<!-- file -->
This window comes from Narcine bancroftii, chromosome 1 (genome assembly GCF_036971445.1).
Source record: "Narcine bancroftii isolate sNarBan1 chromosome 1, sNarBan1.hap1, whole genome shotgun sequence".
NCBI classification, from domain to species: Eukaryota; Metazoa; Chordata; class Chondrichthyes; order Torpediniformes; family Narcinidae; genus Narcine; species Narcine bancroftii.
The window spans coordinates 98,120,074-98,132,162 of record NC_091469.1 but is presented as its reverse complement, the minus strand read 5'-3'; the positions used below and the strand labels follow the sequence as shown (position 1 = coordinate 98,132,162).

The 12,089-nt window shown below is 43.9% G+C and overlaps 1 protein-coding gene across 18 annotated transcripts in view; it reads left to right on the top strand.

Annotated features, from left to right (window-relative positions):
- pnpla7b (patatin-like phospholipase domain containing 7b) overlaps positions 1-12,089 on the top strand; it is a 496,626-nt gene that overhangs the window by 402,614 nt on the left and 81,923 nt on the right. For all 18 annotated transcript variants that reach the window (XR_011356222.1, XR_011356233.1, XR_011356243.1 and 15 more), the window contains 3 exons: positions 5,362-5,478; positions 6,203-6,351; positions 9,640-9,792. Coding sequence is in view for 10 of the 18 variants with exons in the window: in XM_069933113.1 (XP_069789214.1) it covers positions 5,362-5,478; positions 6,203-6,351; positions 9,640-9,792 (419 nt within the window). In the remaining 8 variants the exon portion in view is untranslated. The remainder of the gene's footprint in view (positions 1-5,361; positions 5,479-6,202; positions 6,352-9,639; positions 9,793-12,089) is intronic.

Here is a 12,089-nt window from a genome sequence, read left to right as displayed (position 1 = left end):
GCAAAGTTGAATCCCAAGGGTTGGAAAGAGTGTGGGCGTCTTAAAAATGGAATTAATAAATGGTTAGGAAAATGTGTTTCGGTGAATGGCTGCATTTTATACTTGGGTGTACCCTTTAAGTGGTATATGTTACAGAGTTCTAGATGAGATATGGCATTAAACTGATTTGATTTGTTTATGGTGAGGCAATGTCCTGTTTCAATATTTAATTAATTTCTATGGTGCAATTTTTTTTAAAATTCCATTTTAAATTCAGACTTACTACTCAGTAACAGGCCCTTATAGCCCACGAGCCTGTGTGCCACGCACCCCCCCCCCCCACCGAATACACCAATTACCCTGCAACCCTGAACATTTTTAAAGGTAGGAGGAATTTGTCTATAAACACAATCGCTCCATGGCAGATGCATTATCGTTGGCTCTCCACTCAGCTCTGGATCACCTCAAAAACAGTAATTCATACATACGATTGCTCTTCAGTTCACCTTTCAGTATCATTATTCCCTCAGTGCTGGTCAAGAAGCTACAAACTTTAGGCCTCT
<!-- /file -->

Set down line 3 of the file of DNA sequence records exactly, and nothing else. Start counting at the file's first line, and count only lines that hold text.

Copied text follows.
NCBI classification, from domain to species: Eukaryota; Metazoa; Chordata; class Chondrichthyes; order Torpediniformes; family Narcinidae; genus Narcine; species Narcine bancroftii.